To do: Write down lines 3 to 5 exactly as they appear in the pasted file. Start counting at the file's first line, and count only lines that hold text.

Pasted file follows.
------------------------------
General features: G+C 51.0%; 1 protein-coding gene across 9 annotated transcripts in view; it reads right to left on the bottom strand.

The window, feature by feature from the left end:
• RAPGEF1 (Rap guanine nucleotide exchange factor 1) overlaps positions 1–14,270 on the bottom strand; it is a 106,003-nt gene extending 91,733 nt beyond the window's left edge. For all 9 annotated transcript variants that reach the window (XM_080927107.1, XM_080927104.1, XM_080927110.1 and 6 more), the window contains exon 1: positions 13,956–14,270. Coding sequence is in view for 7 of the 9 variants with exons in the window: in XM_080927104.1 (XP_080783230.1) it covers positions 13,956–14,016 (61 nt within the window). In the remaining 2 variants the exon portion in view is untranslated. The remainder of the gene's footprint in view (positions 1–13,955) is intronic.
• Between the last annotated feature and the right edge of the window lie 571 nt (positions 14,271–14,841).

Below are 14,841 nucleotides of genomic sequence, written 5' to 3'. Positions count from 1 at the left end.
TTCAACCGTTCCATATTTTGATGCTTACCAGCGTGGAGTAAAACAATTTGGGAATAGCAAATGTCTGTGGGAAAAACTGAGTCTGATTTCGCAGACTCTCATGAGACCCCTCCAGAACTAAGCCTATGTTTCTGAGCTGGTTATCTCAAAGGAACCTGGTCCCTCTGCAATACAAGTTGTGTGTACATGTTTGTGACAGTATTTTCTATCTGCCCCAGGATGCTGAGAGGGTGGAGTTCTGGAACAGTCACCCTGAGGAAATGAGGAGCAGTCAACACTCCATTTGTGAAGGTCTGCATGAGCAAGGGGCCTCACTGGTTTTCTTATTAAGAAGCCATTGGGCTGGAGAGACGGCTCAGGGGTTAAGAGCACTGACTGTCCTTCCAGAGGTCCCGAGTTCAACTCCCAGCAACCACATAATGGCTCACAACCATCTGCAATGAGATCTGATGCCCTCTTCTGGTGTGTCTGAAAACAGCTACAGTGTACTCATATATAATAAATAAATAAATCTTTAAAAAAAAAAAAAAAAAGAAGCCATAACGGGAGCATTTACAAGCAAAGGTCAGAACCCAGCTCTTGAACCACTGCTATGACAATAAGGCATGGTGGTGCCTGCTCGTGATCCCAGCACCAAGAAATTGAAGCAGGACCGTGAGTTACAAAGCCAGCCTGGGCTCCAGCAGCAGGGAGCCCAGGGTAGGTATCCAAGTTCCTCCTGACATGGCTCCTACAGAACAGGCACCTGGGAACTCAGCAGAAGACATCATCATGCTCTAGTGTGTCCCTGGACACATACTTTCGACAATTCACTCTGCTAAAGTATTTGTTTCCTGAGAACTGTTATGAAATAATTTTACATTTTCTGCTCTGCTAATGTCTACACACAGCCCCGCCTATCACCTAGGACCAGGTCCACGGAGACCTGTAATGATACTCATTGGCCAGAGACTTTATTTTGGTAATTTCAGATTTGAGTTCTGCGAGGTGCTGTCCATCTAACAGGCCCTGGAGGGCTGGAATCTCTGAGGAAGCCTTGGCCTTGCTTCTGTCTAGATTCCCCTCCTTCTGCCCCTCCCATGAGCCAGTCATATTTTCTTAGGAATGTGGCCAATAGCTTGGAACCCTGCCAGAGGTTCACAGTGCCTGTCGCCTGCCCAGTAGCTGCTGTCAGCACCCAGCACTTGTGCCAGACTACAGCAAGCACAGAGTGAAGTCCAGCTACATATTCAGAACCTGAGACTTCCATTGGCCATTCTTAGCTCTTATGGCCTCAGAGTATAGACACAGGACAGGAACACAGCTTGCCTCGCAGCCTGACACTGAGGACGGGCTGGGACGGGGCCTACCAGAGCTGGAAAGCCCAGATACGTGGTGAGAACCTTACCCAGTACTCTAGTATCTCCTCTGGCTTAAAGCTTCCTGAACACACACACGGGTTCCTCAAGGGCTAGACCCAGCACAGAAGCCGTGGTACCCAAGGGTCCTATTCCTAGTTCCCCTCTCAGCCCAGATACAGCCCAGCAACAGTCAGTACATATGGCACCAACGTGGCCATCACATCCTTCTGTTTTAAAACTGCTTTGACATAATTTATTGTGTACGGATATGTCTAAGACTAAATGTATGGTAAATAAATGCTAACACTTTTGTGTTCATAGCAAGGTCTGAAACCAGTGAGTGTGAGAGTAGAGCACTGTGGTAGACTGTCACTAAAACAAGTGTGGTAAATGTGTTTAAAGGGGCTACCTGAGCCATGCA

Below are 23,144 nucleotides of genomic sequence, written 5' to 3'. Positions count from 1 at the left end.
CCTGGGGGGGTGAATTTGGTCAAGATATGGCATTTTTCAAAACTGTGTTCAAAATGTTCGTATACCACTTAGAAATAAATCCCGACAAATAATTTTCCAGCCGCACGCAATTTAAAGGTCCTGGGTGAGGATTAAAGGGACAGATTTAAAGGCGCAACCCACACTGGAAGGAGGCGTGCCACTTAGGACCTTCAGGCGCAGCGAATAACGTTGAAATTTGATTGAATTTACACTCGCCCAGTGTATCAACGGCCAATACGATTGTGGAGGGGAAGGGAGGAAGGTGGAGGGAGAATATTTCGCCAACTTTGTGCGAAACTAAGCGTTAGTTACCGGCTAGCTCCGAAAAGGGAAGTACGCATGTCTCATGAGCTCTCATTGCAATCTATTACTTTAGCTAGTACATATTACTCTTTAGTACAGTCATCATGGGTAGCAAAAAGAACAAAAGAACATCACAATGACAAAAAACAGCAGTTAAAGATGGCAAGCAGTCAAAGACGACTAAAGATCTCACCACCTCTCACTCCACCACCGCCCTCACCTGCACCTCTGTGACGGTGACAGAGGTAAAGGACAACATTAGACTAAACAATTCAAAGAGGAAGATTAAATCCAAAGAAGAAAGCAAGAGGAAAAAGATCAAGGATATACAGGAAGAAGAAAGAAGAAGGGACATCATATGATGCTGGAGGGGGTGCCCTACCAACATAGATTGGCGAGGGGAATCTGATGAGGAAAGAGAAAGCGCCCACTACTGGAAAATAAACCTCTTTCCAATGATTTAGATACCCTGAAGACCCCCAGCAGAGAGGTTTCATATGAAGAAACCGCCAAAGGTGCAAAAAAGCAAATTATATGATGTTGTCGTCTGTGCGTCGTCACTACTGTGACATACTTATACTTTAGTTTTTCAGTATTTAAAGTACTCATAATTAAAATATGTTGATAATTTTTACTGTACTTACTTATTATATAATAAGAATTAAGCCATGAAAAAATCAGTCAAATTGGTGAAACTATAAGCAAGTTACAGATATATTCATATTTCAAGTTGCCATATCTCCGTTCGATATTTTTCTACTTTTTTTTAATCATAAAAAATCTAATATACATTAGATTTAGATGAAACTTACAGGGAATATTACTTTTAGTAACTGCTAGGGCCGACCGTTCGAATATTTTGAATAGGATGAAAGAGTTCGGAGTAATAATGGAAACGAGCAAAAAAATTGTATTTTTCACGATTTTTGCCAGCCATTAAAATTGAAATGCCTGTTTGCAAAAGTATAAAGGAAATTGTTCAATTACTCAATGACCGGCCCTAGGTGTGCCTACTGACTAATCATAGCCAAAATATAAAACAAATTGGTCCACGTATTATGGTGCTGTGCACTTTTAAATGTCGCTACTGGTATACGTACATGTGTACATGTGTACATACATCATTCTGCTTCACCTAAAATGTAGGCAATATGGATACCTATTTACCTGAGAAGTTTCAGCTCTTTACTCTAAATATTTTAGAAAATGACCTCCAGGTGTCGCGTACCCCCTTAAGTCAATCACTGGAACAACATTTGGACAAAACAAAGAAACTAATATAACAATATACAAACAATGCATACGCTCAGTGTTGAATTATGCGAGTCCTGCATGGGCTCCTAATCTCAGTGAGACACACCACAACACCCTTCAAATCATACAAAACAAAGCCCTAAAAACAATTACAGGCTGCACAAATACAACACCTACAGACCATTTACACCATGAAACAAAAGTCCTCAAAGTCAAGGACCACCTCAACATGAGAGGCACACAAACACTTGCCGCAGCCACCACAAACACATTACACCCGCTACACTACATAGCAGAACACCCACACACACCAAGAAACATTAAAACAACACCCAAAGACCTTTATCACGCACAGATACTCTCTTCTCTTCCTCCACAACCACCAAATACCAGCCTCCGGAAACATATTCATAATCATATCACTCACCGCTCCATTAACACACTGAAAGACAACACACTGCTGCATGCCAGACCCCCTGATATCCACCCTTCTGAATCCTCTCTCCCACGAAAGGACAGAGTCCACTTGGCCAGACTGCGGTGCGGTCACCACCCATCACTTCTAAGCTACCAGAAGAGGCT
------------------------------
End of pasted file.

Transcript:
• RAPGEF1 (Rap guanine nucleotide exchange factor 1) overlaps positions 1–14,270 on the bottom strand; it is a 106,003-nt gene extending 91,733 nt beyond the window's left edge. For all 9 annotated transcript variants that reach the window (XM_080927107.1, XM_080927104.1, XM_080927110.1 and 6 more), the window contains exon 1: positions 13,956–14,270. Coding sequence is in view for 7 of the 9 variants with exons in the window: in XM_080927104.1 (XP_080783230.1) it covers positions 13,956–14,016 (61 nt within the window). In the remaining 2 variants the exon portion in view is untranslated. The remainder of the gene's footprint in view (positions 1–13,955) is intronic.
• Between the last annotated feature and the right edge of the window lie 571 nt (positions 14,271–14,841).

Below are 14,841 nucleotides of genomic sequence, written 5' to 3'. Positions count from 1 at the left end.